Soil provides essential nutrients, air, and water for plants, lawns, and microorganisms that make up the landscape. It is literally a living ecosystem. Keeping the landscape healthy means keeping the soil healthy too. Nutrient availability, pH balance, and organic matter content are not visible to the naked eye so the one tool we have as landscape professionals is regular soil testing. Soil testing is the equivalent of a person taking a physical exam at the doctor’s office. The results of the soil tests give us the information that is needed to customize ornamental and turf care programs that ensure each unique landscape is the healthiest and strongest it can be.
Signs It’s Time for a Soil Test
A sure sign it’s time for soil testing is if you can’t remember the last time you had a soil test performed on your property. Soil tests should happen no less than once every three years but could be done more frequently in extreme cases. If there hasn’t been one recently, it’s the first place to start.
Another sure sign soil testing should be done is if, despite a robust fertility plan, plants look stressed or in a state of decline or lawn areas are thin and discolored. These are often signs that there is an underlying soil issue. Excessive weeds are another sign that there is a soil issue. Weeds have adapted to grow in less than ideal conditions so high weed populations can indicate compaction, nutrient deficiency, or drainage problems.
How Soil Tests are Performed
Soil testing is a simple process and can be done with little disturbance to existing ornamental plants and lawns. A small tool called a soil probe is used to pull plugs of soil from an existing landscape. Several samples from each area should be taken to get a more accurate representation of the soil condition. A good rule of thumb is 10 samples per area. Lawn areas should be kept separate from samples pulled from planting beds. Lawns are usually on a vigilant fertility program and are also treated at least once for weeds. Green space is also subject to compaction from foot traffic that is less common in planting beds. The soil samples are sent to state-approved labs for testing and about two weeks later, results can be provided that show everything from nutrient content. organic matter, drainage, pH, and more. With our “bill of health,” we adapt weed control, soil amendment, and fertilization programs to what is missing or make the most of what is naturally present in the soil.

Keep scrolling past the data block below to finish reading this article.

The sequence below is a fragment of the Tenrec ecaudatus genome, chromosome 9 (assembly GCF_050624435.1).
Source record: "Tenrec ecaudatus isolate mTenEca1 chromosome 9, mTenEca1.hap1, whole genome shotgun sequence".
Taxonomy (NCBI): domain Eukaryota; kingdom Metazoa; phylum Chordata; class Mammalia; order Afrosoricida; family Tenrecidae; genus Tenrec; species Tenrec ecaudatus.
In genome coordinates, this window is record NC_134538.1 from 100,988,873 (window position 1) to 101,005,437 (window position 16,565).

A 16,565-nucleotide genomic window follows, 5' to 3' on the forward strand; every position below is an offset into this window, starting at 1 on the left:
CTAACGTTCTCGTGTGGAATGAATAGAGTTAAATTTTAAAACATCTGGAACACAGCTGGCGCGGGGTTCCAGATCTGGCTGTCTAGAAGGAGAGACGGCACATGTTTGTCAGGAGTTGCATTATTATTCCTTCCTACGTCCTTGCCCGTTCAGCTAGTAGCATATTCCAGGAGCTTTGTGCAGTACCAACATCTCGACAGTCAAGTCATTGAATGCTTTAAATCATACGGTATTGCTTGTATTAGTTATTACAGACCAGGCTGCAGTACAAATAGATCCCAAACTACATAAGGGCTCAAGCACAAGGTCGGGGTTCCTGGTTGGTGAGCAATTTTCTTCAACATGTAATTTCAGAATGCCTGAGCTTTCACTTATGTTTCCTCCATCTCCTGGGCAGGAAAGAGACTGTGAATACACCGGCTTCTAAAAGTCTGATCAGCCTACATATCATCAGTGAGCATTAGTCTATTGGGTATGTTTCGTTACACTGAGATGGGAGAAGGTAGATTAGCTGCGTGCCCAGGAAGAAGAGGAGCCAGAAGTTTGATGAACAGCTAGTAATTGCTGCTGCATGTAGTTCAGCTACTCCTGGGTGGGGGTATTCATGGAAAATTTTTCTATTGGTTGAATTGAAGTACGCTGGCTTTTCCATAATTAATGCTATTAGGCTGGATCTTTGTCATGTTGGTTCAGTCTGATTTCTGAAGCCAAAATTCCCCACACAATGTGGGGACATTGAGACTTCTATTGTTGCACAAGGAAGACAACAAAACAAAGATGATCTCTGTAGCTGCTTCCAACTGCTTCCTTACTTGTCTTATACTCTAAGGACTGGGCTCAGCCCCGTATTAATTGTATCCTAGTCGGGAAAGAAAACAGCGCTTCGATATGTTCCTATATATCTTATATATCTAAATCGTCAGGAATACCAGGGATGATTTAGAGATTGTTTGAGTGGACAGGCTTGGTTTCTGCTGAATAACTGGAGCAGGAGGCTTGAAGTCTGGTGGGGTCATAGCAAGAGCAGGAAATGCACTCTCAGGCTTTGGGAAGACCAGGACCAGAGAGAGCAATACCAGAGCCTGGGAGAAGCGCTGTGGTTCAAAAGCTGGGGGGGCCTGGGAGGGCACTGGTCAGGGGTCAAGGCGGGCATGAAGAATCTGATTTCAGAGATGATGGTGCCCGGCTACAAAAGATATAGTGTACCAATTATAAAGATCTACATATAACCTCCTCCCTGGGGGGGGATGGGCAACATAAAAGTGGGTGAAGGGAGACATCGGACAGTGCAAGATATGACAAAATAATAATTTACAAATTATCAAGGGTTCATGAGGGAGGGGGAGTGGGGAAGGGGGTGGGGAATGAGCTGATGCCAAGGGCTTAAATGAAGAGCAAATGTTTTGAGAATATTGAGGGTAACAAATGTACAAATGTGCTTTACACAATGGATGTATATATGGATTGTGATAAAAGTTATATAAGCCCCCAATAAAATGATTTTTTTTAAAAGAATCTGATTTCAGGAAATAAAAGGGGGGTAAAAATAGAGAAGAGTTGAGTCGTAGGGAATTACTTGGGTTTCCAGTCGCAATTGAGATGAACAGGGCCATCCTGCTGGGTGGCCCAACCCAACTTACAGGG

What Soil Testing Tells Us
Soil testing results tell us about the structure of the soil, the amount of organic matter and nutrients that are available, and what things are out of balance and causing the signs of distress that we see above the ground. Unhealthy or out of balance, it will show in the appearance of all of the plants and lawns.
One of the most important indicators of soil health is pH. pH is a measurement of how acidic soil is. Measurements range from 0 – 14 with 0 being extremely acidic (think vinegar) and 14 being extremely basic (like chalk). Lawns prefer a pH in the 6.8-7.2 range. pH measurements that are outside of that range can make nutrients unavailable. That means no matter how much fertilizer is applied, it’s not available to be absorbed into the roots and used by the plants and lawn. If the status quo fertility program continues with no modification to the pH, it’s just money being wasted.
Organic matter and nutrient content are also shown in soil testing results. Many times, tests show that there are already adequate nutrients present in the soil and that they are just unavailable due to pH readings. Occasionally, soils will lack key nutrients like Nitrogen, Phosphorus, or Potassium. A fertilizer formulation and application rate to correct these results are typically provided as part of the analysis.
Soil structure tests identify what proportions of sand, loam, and clay are in the soil. When soils are mostly sand, they are usually quick to drain and sometimes hold fewer nutrients for long periods of time. When a high percentage of clay is present, soils are heavier, more dense, and likely to stay saturated. In both cases, organic soil amendments like compost can help to improve soils and make them more balanced.
The landscape’s source of nutrients is the soil in which it grows. Knowing the composition, nutrient content and pH of that soil is key to an effective, environmentally responsible and financially manageable landscape care program. If you are ready to improve your landscape’s health, call today.